Market Drivers December 16, 2019
China data stabilizes
EU PMI data still shows weakness in PMIs
Nikkei -0.29% Dax 0.57%
UST 10Y 1.844%
Europe and Asia:
EU PMI Manufacturing 45.9 vs. 47.3
EU PMI Services 52.4 vs. 52.0
UK PMI 48.5 vs. 49.3
USD Flash PMI 9:45
Risk on flows from the US-China phase 1 trade deal continued into the Asia session open today, but as the progressed the dour economic data halted the rally taking both euro and cable off the session highs as European dealing came online.
Over the weekend Chinese economic data showed an uptick in both Industrial Production and Retail Sales provided further support to risk flows with markets hoping that the detente in the trade wars would revive economic growth. However, EU data did not prove to be supportive of the bull case as EZ PMI continued to show weakness in the Manufacturing sector with German PMI printing at 43.4 versus 44.6.
According to Markit “At 50.6 in December, the ‘flash’ IHS Markit Eurozone Composite PMI® remained at that level for a third successive month, running just above the 50.0 no-change level to indicate only very modest growth of output across the manufacturing and service sectors for a fourth consecutive month. The December reading rounds off a fourth-quarter IHS Markit Eurozone PMI and GDP in which output rose at the weakest pace since the economy pulled out of its downturn in the second half of 2013.”
Given the sclerotic growth in core Europe and the lack of any serious policy actions by the ECB the pressure on German officials to expand the fiscal spend will continue to mount. Between the QE buying by the ECB and the budgetary surplus of Germany the imbalance in the supply of bunds has grown to alarming proportions as there is simply very little supply of fixed income instruments on the market. The continuous negative yields in the region would offer German politicians a ready-made excuse to deficit spend without the threat of inflation. The question is whether the German authorities will have the political will to do so. Until then the EZ economy will likely remain mired in a very slow growth cycle and EURUSD upside will be capped.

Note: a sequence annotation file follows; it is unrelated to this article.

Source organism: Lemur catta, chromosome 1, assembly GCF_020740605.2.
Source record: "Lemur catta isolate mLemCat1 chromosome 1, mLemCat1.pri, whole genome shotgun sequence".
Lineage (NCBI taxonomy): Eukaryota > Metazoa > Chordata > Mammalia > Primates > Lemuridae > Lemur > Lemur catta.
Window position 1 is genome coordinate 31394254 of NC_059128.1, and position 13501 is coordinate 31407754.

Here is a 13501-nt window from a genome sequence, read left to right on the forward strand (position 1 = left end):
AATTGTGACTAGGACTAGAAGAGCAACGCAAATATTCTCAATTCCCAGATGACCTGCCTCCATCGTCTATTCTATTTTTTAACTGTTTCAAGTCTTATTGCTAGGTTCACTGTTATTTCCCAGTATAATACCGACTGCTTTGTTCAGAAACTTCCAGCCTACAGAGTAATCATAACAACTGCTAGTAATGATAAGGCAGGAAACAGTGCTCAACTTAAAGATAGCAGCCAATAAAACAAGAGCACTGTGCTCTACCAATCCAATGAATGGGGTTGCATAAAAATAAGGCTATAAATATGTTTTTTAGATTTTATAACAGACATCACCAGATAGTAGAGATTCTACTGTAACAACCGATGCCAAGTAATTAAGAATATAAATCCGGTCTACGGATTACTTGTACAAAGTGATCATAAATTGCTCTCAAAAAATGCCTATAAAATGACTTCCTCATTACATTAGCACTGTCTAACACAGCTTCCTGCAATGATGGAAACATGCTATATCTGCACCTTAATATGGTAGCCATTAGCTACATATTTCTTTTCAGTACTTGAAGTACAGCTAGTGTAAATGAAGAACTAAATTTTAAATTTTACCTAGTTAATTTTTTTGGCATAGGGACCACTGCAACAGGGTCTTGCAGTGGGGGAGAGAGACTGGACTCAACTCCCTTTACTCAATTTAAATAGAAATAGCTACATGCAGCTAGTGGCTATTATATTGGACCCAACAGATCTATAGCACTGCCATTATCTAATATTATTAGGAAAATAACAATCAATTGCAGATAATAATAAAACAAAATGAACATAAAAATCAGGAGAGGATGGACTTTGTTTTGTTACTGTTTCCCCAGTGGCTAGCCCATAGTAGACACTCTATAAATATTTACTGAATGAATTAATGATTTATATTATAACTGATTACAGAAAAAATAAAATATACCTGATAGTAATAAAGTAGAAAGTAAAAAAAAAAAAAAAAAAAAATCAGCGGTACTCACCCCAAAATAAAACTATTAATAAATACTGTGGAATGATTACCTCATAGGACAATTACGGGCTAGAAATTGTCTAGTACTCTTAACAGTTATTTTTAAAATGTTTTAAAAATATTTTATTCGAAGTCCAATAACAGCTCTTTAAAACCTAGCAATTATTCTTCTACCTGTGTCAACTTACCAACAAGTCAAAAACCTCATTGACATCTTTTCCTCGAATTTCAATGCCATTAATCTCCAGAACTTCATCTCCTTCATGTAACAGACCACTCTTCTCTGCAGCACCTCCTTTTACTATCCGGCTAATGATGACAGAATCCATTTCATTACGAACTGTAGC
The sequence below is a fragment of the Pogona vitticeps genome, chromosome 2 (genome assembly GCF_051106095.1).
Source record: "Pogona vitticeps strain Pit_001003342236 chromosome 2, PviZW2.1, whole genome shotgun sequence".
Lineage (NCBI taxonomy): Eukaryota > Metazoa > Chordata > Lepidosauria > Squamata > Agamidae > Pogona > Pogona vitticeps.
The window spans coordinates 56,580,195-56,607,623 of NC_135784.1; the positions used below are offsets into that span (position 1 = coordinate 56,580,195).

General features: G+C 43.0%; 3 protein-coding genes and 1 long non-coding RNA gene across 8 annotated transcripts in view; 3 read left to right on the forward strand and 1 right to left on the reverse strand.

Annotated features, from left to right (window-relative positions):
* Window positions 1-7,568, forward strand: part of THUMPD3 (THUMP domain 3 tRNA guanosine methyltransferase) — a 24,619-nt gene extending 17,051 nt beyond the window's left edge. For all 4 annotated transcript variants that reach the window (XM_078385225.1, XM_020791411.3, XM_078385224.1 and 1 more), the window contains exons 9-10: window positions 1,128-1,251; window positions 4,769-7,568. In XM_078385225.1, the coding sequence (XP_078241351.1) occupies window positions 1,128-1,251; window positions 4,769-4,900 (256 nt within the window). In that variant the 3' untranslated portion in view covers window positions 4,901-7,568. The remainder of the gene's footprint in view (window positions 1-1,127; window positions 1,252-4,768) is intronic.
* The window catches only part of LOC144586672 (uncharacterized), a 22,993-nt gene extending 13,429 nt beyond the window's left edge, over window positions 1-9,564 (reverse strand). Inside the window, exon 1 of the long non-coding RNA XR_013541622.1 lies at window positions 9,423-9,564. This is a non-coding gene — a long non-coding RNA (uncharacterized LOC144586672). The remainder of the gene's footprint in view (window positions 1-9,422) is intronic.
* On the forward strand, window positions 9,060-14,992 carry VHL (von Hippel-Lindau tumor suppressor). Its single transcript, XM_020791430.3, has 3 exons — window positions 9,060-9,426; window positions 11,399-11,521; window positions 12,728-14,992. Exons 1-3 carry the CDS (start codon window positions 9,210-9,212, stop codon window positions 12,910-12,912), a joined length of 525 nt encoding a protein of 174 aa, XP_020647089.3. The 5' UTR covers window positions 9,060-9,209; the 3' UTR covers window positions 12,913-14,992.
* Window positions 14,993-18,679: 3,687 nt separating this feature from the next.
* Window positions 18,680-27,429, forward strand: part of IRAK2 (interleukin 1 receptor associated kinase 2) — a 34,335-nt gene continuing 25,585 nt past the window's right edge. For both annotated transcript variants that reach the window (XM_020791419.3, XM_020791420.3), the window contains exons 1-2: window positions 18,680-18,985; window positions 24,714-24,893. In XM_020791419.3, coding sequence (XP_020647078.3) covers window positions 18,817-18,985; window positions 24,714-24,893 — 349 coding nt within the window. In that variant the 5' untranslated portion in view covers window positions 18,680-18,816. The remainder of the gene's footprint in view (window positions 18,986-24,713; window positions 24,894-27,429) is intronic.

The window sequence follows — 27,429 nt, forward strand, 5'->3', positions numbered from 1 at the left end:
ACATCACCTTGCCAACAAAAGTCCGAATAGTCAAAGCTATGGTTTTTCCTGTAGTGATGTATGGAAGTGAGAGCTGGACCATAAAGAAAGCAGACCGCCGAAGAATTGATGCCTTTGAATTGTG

In the UK the PMI data also missed its mark with both Manufacturing and Services printing below the 50 boom/bust mark. Markit noted, “At 48.5, down from 49.3 in November, the seasonally adjusted IHS Markit / CIPS Flash UK Composite Output Index – which is based on approximately 85% of usual monthly replies – pointed to a modest reduction in overall business activity. Moreover, the rate of decline was the fastest recorded since July 2016.
Survey respondents overwhelmingly attributed lower business activity to a combination of domestic political uncertainty, a lack of clarity in relation to Brexit and subdued global economic conditions. “
The news was not unexpected and cable reacted only with a mild selloff in reaction to the release. The key tell for the UK economy will be next month’s data as it will now have the Brexit uncertainty lifted from the business sector and should presumably produce a rebound.
We sincerely doubt that will happen as caution will likely pervade UK business investment given the lack of an actual deal with EU. As we noted last week a lot will depend on the posture of Mr. Johnson. Will he continue to press a hard line against the EU or given his massive win will he be a lot more pragmatic. For now, the market has adopted a cautious tone, retracing almost all of Mr. Johnson’s post-win euphoric rise with cable trading at 1.3340 in the late morning dealing today. After a few days of risk-on rally, FX markets appear ready for some profit-taking into the start of the week.